For further reading:
The Hope Diamond Wrapper >>(Plain brown wrapping paper)

John Kielly
04-26-2009, 08:23 PM
I wonder how Leupold shipped my scope back to my dealer after repair. It vanished from the face of the earth, but I did get a new replacement scope from the dealer. :confused:

brian roberts
04-26-2009, 10:25 PM
but the packaging got too wet, and the porpoise lost interest. :D:D;)

John Kielly
04-26-2009, 10:28 PM
...so they lost it on porpoise?

Interesting, there was a story going round at about the same time that a 6 pack of Nightforces went west.

Rustystud
04-27-2009, 06:20 AM
I had a customer in Italy who wanted to do a bank wire transfer once.

It was a $225.00 sale item. When the buyers bank and my bank finished with all their charges, they clipped me for about $85.00 in service charges.

On international sales it is safer and less expensive to do a International Postal Money order.

Nat Lambeth

brian roberts
05-03-2009, 03:25 PM
that wire transfers are only cheap for, "drug kingpins" & "money launderers". Honest guys should always use more "transparent" methods to remain "above suspicion". ;):D

abintx
05-04-2009, 07:55 PM
In reading some of the classified ads, I note some sellers want a bank check. Warning, although most of us here are good folks, it is common in the scam area to make up what looks lake a bank check, but isn't. To be safe, wait for the check to clear your bank, be it a bank check or a personal check. On shipping, there is a thread on RimfireCentral,com about guns damaged in shipping. I posted the below there and do so here as well.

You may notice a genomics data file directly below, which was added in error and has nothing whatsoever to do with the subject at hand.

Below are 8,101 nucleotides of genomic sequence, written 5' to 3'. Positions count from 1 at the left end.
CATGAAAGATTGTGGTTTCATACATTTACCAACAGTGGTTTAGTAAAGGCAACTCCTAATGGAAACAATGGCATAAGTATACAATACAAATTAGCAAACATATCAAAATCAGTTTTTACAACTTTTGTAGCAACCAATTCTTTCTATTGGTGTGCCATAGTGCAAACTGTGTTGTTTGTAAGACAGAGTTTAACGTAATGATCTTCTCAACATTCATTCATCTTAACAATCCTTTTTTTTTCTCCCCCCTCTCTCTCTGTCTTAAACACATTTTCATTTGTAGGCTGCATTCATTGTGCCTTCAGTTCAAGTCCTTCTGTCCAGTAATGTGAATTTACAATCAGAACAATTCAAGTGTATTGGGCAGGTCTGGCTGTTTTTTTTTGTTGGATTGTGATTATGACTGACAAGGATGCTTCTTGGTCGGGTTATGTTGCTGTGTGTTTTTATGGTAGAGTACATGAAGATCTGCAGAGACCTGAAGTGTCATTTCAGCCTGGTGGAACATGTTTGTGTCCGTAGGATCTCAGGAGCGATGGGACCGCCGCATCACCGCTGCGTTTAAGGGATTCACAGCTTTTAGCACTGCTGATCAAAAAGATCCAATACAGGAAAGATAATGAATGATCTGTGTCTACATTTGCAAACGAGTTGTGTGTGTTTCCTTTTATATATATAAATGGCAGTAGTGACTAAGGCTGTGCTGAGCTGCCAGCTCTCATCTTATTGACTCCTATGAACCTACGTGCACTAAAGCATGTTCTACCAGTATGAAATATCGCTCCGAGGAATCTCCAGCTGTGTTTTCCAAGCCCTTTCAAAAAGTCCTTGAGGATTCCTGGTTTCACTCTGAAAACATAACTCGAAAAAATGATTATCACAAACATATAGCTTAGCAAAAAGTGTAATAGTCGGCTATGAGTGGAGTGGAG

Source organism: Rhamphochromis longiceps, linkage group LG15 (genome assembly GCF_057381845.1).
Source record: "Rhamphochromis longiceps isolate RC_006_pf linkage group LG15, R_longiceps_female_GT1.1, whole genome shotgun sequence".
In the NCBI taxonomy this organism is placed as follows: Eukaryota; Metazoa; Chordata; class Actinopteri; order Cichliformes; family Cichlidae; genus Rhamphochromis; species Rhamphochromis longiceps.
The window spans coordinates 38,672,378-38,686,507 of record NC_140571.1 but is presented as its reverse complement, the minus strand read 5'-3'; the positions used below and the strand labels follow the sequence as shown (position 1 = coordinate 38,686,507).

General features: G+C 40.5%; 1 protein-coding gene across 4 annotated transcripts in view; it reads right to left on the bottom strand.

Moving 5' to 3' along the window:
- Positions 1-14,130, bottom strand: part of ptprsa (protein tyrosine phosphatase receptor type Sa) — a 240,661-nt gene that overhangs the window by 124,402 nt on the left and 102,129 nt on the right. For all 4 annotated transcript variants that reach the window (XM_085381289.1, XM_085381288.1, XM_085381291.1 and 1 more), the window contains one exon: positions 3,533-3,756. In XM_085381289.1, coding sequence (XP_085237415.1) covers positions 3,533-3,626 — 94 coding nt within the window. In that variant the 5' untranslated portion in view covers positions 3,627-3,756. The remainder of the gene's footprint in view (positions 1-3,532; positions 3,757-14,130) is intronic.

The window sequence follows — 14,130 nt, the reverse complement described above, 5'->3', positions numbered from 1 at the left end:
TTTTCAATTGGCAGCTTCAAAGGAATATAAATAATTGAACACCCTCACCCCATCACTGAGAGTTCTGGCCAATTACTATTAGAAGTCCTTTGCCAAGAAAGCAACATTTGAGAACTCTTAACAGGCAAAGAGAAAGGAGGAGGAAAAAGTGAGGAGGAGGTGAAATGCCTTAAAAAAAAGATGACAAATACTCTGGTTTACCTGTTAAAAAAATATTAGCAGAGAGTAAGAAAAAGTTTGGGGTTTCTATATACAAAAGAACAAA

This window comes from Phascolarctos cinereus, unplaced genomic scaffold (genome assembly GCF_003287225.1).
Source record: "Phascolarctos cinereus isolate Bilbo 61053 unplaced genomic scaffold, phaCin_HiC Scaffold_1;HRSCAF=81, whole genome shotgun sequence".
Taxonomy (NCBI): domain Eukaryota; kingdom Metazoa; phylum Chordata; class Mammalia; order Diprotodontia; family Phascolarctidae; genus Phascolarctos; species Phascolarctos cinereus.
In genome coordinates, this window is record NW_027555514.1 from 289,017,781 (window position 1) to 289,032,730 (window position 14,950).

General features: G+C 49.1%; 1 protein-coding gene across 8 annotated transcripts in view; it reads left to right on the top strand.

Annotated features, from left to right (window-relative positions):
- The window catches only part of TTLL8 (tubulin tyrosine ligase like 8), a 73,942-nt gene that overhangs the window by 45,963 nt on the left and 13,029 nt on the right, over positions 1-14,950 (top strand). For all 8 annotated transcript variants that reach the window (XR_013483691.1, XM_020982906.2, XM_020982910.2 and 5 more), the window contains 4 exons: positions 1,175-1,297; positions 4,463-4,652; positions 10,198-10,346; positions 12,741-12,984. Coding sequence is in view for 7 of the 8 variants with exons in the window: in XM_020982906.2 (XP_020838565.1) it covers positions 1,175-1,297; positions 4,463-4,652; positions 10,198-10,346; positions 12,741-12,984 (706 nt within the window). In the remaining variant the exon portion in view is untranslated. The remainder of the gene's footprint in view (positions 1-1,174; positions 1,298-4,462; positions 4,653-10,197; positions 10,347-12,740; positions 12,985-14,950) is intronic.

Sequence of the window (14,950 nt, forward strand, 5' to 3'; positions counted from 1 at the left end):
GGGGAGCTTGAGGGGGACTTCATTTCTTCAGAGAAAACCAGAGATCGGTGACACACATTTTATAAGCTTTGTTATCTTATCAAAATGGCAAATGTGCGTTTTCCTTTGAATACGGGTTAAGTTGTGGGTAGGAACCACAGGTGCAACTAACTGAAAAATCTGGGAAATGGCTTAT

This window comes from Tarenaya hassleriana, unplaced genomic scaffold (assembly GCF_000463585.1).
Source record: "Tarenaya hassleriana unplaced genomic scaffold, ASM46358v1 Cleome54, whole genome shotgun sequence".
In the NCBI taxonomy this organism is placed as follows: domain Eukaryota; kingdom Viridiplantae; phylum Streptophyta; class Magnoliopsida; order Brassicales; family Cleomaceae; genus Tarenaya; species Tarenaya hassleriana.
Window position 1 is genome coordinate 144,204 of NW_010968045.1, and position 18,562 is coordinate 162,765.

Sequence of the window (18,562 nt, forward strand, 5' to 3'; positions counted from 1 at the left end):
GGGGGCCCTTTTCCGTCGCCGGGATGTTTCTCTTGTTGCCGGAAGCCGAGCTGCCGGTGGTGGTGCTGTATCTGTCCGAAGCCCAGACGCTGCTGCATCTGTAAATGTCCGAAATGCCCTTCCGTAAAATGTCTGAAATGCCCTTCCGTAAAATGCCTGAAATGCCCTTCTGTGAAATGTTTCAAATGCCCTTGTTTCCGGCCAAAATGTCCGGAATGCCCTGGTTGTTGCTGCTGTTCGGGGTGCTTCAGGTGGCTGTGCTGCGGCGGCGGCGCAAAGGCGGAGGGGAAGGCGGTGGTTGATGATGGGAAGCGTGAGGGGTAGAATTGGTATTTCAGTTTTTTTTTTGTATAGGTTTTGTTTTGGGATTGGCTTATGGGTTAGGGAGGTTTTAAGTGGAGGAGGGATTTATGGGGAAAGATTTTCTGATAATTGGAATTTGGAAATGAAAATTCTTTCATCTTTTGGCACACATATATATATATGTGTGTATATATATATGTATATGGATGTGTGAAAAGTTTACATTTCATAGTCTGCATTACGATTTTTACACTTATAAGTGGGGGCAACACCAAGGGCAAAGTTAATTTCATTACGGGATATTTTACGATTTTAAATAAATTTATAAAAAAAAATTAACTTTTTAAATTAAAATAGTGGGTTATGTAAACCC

============================================
The latest issue of the Single Shot Rifle Journal has an article about shipping guns. And along side, is another story republished with permission from Gunmaker Magazine, which is the publication for the Custom Gunmakers Guild. What I get from these articles is that you should ship in a hard case, properly packaged, and you should ship U.S.P.S. Registered Mail, Insured. Registered Mail takes a bit longer to get there as the mail is signed for by anyone who handles it and is locked up when not in transit. I used to work for Pete Harvey who held up to 4 gun auctions a year. I have shipped hundreds of guns via UPS insured with made for purpose cardboard packing cases. I don't ever recall a gun damaged in transit. But I do recall some clients would send us a hard case and ask that we use it to ship their purchases. And one time I shipped a few guns to myself, via my daughter who lives in Arizona, and I used a padlock lockable aluminum case, shipping taped as well to hold down the padlock etc. and that was UPS insured. I probably have been lucky, but luck is improved by making good decisions and following up as required.